We went to Detroit, to Michigan for the Flat Rock race and we stayed in the Detroit suburbs and normally we carried our our hauler rig which had living quarters in it. But normally, somebody went along with the vehicle, but this particular trip we all went in the hauler rig and the trailer. And we got up there, got our motel, spent the night. We had to be at the track the next morning for practice. It was a one day show, just a one day show. So we got up the next morning and a guy come to my room and asked me why we moved our hauler truck. And I said, 'I didn't move the hauler truck.' And he said, 'Well, it's not there.' I kinda laughed - I thought it was a joke, and I walked outside and the hauler rig was gone, and the awning at the office of the motel was half tore down. And about this time, the motel people are jumping all over us telling us we're gonna pay for that awning, and we don't even know what they're talking about.

Well come to find out, we finally come to reality to figure out the hauler rig has been stolen. The lady in the office said, 'Well, yeah, 'cause y'all left out of here about - somebody's getting in it about four o'clock in the morning, and they didn't make that turn, and they caught the awning on the motel and tore it down. So we realized then what happened. We called the police and there we sat on the sidewalk - the motel was booked that night, we didn't have any room. There we sit on the sidewalk with our luggage and no hauler rig, no nothing. And I was running for points that year and I had a good chance of finishing, you know, second, third, fourth - I was running for the Rookie of the Year was the main thing. And everything we owned - spare motors -  everything we owned, was in that in that tractor trailer. I mean, we were out of business - we was out of the racing business at that time.

And about two hours later, the police pulled up in the parking lot, and told us 'Look, we found your hauler rig, but it's been wrecked, and it's been towed to an impound area,' or whatever you want to call it. So we're thinking if some of the stuff is just still in it, which we didn't have much expectations of that. But they carried us to this impound yard. As far as the hauler rig being wrecked, it was the damage on the trailer from running into the awning overhang at the motel. It had a flat tire on the trailer. The living quarters of the hauler rig had been tore up and the TV and VCR all that stuff was gone. And we went back to the back and opened the door on our trailer, and we had left late and set a new spare motor right in the door, and would you believe the people that robbed us, they never even opened the door on that trailer. Two boxes, motor, everything was sitting right inside that door, so there it had not been touched. So we get on the phone right quick and call and get in touch with somebody at ARCA at the track. It's about lunchtime now there. They're fixin' to practice and we go to the we put a tire on it, we go to the track. ARCA practice is almost over, and they let me have about five laps practice. I go out qualify. I qualify dead last. I start in the rear and we come from dead last and won the race. We took the lead with I don't know 10 or 12 laps I guess to go. What a wild weekend. We never made a change on the car from the time it left the racetrack here. We started the race with it just like it left. So that was a pretty wild weekend. It really was.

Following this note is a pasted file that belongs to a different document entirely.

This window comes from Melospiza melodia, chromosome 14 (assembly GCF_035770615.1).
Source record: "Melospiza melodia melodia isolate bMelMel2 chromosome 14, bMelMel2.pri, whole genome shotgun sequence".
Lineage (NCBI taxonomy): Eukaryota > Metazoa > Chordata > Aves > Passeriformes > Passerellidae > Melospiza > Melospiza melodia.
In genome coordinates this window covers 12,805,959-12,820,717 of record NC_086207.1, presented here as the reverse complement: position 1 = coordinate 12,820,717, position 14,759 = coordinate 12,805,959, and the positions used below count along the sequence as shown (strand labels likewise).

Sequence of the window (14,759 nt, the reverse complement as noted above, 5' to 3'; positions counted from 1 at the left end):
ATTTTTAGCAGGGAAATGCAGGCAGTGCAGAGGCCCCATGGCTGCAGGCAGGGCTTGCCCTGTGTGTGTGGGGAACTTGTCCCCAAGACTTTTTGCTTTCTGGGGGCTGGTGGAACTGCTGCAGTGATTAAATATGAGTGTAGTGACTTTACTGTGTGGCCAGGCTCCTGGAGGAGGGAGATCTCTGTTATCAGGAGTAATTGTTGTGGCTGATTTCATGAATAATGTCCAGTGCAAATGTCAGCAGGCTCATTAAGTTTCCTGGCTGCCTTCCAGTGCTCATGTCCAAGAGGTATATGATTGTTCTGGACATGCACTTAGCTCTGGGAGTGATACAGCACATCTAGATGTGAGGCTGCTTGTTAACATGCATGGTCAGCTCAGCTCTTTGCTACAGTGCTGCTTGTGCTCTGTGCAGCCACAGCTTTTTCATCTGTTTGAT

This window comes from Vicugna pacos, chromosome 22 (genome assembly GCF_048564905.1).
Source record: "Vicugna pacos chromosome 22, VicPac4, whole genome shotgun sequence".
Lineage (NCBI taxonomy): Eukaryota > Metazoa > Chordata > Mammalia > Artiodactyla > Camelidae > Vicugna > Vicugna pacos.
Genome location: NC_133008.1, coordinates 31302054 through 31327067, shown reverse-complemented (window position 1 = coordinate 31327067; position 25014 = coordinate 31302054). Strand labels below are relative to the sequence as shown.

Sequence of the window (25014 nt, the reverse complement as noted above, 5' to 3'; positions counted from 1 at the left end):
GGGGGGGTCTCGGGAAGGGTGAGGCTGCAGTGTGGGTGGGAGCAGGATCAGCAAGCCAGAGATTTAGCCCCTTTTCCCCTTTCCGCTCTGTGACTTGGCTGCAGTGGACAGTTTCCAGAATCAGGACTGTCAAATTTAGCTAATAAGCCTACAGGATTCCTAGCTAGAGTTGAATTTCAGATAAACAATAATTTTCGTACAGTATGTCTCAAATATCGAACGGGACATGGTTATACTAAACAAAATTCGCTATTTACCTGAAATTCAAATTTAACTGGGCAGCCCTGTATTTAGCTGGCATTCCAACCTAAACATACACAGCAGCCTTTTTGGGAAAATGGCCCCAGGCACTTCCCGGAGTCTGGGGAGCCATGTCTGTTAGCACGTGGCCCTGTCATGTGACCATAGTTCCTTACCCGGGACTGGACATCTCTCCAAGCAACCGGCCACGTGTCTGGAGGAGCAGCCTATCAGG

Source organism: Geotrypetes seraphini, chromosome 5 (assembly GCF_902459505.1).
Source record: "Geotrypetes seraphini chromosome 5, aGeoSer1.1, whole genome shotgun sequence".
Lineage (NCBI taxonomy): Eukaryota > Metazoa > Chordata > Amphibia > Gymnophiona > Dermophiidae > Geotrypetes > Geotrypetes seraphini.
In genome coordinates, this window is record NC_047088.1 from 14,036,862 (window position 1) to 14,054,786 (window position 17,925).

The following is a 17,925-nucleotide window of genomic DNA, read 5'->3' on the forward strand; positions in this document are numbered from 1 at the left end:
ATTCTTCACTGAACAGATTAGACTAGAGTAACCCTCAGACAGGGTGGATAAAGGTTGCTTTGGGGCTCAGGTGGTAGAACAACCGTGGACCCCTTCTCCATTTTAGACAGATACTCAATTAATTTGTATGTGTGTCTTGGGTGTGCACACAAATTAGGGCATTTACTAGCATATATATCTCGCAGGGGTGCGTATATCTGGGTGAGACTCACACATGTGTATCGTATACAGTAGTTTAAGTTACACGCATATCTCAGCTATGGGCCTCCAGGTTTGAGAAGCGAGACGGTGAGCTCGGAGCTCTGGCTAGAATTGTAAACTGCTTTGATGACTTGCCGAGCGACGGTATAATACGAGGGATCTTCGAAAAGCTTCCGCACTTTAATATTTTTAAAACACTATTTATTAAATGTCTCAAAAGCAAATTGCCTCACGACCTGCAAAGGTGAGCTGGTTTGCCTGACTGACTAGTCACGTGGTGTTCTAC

Was that the only car you had in ARCA that season?

That was the only short track car I had. That year, we had one short track car, and then we had an intermediate car for you know Atlanta, places like that. Then we had our superspeedway car and that was that was all of our cars. But our spare motor and stuff was in the trailer and our pit stuff---I mean if we hadn't have got the trailer back, we would have been shut down for the rest of the year because I mean everything we owned stayed in that trailer. So that was a miracle that we got that trailer back and that the trailer hadn't been broken into. . .And it was kind of funny, the race started and I had an old dirty wore-out practice suit - driving suit - and I always practiced in it and I put on my new suit for the race. And the guy that crew chiefed and all got aggravated at me, told me I had to change. I said I'm not changing nothing - I said I'm wearing this suit. All I wanna do is get this race behind us and go home. (Laughs) And I won the race and I got that dirty old wore out nasty driving suit in pictures. So I guarantee that was the last thing on my mind was having a shot at winning that race cuz that little track is tough to pass on anyway and then we were starting in the rear. But man, of all times in the car was just great. And it was pretty neat weekend.